Trail camera catches video of mountain lion in northern Minnesota
Orr, Minn. — A Voyageurs Wolf Project trail camera on Oct. 20 captured video footage of a healthy mountain lion north of Black Duck Lake in St. Louis County. Researchers posted the video on the project’s Facebook page on Thursday, and Outdoor News shared it this morning.
Tom Gable, Voyageurs Wolf project leader, said the video marked the first time the 8-year-old project has captured any images of the big predators.
In the effort’s early years, researchers started with about 30 cameras, but they now average between 100 and 200 cameras. Those are spread over a 2,000 square-kilometer (770-square-mile) study area, which includes Voyageurs National Park and a substantial zone south of the border-country wilderness.
“We have other cameras in the vicinity, but this is the only photo we have gotten of a cougar,” Gable said. “This is probably a young male cat moving through, and I’d be surprised if we see him again.”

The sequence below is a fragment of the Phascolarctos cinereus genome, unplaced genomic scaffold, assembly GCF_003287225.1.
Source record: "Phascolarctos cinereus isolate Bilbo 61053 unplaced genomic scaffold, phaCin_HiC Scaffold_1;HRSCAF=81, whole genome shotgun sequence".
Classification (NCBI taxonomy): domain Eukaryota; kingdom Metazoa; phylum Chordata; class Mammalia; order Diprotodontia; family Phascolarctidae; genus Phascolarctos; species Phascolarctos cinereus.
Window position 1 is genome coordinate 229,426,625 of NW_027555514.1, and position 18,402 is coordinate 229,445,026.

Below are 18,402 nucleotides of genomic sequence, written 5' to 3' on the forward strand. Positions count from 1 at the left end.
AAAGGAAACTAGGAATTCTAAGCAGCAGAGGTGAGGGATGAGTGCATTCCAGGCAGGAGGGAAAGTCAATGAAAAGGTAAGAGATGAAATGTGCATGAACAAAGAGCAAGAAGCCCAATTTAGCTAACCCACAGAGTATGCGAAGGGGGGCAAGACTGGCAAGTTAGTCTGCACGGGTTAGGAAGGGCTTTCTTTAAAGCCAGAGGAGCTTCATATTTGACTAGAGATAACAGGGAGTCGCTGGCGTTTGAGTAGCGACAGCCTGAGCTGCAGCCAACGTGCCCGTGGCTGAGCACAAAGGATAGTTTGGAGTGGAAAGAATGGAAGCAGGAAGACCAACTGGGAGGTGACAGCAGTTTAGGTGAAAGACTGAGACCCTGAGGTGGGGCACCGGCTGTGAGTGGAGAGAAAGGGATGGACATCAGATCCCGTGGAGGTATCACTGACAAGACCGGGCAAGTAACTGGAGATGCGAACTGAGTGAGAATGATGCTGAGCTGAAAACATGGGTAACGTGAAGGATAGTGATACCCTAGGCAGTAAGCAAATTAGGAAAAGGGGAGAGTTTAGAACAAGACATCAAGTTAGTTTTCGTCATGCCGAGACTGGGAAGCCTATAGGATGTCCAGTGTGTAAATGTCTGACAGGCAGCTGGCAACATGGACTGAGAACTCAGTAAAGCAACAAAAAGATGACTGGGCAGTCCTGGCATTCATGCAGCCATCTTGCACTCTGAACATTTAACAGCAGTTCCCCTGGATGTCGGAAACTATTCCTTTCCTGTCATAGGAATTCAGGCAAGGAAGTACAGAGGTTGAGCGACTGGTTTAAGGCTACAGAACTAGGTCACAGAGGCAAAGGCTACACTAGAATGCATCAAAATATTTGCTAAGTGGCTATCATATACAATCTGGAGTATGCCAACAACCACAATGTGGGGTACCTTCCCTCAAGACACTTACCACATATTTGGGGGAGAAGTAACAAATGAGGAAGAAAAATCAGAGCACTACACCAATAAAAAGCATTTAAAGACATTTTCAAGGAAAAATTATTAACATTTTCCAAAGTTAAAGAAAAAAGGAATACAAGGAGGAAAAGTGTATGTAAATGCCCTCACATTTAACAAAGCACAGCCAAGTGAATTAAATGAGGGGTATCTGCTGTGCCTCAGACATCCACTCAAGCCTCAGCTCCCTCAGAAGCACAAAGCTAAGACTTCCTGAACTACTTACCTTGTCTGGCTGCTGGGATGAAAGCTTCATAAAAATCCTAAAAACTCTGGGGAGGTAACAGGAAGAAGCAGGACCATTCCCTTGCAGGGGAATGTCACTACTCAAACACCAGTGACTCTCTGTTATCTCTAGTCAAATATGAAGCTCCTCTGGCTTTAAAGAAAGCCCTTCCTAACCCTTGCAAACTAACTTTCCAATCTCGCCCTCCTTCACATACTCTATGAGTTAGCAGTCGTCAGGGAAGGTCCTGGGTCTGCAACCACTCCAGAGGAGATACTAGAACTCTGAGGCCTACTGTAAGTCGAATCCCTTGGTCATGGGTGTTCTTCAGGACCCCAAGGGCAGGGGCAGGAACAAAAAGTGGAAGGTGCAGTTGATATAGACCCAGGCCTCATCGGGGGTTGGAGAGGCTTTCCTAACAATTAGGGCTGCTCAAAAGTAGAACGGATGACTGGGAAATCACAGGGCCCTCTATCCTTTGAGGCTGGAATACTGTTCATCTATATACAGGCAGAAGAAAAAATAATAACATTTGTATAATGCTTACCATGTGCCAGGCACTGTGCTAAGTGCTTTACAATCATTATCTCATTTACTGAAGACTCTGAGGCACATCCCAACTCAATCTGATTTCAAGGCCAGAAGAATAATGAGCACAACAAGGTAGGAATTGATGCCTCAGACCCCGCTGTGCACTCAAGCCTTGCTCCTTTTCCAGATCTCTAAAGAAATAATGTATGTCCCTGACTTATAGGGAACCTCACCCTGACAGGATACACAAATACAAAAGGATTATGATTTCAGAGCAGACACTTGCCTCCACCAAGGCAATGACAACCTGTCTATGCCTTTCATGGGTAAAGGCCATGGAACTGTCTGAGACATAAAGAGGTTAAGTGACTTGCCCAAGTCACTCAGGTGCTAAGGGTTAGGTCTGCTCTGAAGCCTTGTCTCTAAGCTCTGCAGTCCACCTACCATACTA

Gable said he’d heard that two other trail cameras in his area (unaffiliated with his project) had captured images of what looked like a cougar a few days prior to Oct. 20.
Gable acknowledged that the cat looked strong, even intimidating – a departure from the more common northwoods inhabitants of wolves, bobcats, and black bears.
“He’s certainly beefy and muscular. A good-looking cat,” Gable said. “Up until 150 years ago, they were found up here, even though he looks out of place now.”
The Voyageurs Wolf Project is a University of Minnesota research project that aims to provide a comprehensive understanding of wolves in the Greater Voyageurs Ecosystem in northern Minnesota. The project’s researchers frequently post videos and images from their trail cameras, including the cougar video, via its Facebook page.
Jessica Holmes, DNR wildlife manager from Tower said she had heard about the video but not yet seen it as of Friday afternoon. The sighting did not surprise her as the Tower Wildlife office work area has had several mountain lion trail camera reports throughout 2022.
Her office had not visited any of those sites to confirm the presence of the big cats. The Tower office work area encompasses 3 million acres of mostly north-country Minnesota forests from “Cotton to Canada and into Lake County,” Holmes said.